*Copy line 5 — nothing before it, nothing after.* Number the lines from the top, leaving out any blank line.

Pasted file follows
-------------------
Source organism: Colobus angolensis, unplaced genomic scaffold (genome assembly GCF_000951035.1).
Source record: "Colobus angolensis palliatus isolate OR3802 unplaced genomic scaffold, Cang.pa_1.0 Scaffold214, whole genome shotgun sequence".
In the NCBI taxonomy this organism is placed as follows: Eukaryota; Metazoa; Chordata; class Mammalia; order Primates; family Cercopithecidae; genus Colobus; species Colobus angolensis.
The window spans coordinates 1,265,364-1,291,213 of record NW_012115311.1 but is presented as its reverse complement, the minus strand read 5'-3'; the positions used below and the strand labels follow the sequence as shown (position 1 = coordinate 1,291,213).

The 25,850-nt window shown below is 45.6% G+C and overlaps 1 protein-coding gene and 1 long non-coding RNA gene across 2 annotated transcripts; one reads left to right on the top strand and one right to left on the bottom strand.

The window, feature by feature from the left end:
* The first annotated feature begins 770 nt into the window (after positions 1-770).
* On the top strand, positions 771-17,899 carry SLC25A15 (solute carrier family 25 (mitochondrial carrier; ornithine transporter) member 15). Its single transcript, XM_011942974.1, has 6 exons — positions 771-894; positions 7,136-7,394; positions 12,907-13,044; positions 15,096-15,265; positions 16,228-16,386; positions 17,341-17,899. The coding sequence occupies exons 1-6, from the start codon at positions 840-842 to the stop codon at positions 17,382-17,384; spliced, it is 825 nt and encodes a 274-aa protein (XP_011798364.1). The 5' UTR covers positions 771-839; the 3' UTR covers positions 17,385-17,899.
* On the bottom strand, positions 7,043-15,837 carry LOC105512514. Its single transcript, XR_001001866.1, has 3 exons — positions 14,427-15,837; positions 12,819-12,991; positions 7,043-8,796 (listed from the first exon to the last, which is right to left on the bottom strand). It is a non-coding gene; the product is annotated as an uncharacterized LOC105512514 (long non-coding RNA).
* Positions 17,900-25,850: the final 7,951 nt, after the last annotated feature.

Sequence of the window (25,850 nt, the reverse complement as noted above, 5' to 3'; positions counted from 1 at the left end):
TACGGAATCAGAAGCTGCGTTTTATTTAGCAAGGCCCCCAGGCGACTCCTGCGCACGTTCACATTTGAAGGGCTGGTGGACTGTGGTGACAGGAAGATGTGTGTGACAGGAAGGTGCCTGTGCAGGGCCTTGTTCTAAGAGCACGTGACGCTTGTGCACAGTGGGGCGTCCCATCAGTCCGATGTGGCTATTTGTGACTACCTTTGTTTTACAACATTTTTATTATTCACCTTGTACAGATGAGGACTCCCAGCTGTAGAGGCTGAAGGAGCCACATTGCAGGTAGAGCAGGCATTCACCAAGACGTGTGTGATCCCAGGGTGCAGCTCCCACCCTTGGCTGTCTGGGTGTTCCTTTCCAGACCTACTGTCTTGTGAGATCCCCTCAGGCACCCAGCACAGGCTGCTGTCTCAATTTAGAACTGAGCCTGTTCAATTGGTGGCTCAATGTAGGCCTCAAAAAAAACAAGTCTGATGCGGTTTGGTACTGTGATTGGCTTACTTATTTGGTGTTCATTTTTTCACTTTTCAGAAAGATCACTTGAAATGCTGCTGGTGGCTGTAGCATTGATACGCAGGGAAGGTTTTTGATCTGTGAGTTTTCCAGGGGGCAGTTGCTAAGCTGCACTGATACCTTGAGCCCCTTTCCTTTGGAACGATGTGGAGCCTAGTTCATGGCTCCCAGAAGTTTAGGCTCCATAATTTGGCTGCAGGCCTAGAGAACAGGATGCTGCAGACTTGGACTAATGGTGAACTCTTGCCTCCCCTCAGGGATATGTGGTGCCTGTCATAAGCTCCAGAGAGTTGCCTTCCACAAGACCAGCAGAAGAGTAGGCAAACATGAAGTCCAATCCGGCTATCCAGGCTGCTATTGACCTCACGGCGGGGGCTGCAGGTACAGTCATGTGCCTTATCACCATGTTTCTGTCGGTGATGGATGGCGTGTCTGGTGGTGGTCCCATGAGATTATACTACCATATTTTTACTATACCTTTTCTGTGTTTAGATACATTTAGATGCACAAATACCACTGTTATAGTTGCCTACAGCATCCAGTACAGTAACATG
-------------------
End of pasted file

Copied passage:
The 25,850-nt window shown below is 45.6% G+C and overlaps 1 protein-coding gene and 1 long non-coding RNA gene across 2 annotated transcripts; one reads left to right on the top strand and one right to left on the bottom strand.